“The running quarterbacks, it’s like suddenly these [NFL] guys have found something nobody else had found. The 5-foot-10 running quarterback. The Heisman Trophy winner, did you see him? He looked like Doug Flutie, right?

“They’re using our technology, in a sense. The formations, the alignments, the things that have made this league exciting, wide open, have now moved into their world. And when you look at the kinds of athletes this philosophy is producing, I think it’s had a cultural effect on the whole of U.S. (football), colleges and pros. It’s all predicated on the change in the offence. When the offence changed, the defence changed. When the defence changed, the personnel changed.”

It was that kind of day at the Vancouver Club, ebullient, with so much upbeat news -- notwithstanding the sour ending to the Lions’ season -- that the speeches were all about attendance figures (32,000 on average since returning to renovated BC Place Stadium), record revenues and suite and merchandise sales, community initiatives, the ripple effect of the 100th Grey Cup, new stadiums going up in Winnipeg and Hamilton and Ottawa ...

And in the back of the room, the rosy-cheeked figure of Reid, whose signing -- he basically spilled the beans last month -- wouldn’t get Travis Lulay-type headlines, but is in some ways nearly as vital to the 60th season.

“An athlete sometimes has value that can’t be measured on the field only, and I think Angus is a great leader, a great mentor, a great pacifier to a lot of people -- because that position does calm the waters in a lot of respects,” said Buono, who also signed veteran defensive back Ryan Phillips.

Reid, entering his 13th season, will have been here for nearly a quarter of the franchise’s history, which is a little daunting for a guy who’s had more bone chips removed than most humans have bones.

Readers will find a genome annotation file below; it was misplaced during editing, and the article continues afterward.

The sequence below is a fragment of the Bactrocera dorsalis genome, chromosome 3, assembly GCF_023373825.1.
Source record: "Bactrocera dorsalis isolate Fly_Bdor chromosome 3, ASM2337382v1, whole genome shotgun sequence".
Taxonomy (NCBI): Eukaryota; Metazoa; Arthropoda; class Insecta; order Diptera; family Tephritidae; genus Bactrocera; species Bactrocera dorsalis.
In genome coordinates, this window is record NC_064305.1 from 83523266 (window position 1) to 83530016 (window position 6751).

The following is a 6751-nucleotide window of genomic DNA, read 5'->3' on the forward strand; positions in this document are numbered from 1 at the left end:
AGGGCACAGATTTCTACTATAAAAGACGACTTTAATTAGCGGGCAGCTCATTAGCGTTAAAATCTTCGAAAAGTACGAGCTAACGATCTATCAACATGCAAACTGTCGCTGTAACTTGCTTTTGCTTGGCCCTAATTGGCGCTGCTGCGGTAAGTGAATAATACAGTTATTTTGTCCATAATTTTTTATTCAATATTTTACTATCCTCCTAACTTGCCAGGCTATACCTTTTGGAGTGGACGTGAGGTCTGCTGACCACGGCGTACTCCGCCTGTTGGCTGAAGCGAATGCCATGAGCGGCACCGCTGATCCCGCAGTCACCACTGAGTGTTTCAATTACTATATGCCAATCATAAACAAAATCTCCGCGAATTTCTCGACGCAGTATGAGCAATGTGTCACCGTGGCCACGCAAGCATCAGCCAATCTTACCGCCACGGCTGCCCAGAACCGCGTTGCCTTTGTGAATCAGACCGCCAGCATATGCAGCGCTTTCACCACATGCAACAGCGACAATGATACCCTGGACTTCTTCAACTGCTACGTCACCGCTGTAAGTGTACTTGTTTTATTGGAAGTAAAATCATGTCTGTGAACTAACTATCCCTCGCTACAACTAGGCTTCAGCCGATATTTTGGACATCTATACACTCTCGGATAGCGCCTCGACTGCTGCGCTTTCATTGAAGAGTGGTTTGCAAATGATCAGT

But part of his deal for 2013 is to mentor someone to take his job, once he’s done, and just generally be a big brother and example to all the new faces on the Lions’ roster.

Because that was the rest of the story Tuesday. If the loss of the Western final didn’t already result in a hard examination of player personnel, the signing of Lulay to a $450,000 contract meant some painful decisions may have to be made on big earners elsewhere on the club.

One of those could involve a guy who might be the best player in franchise history, slotback Geroy Simon.

“[Lulay’s salary] is not going to prevent us from doing what we want to do. When you manage the cap, you have to manage it, it’s not like my wife’s chequing account where it’s endless, right?” said Buono. “There’s a bottom line here, and we’ve done a good job with it over the years.

“Change is inevitable. Sometimes you gotta change your attitude, sometimes you gotta change your methods, and sometimes you gotta change your people. That’s unfortunate, but in our business, if you don’t change, you don’t improve.”

As to Simon’s future, “We’ve talked about a lot of things,” the GM said, cautiously. “It’s a complex process. We want to make sure whatever happens is best for both parties. Both have to be comfortable with it.”

No one’s going to be comfortable if this is it for Geroy. There’s no way to break that bond without some heartache.

But that will be a topic for another kind of news conference.

B.C. Lions general manager Wally Buono and Angus Reid pose for a photo at the annual state of the franchise luncheon in Vancouver on January 22, 2013.

B.C. Lions general manager Wally Buono and Angus Reid pose for a photo at the annual state of the franchise luncheon in Vancouver on January 22, 2013.

Photograph by: Gerry Kahrmann, PNG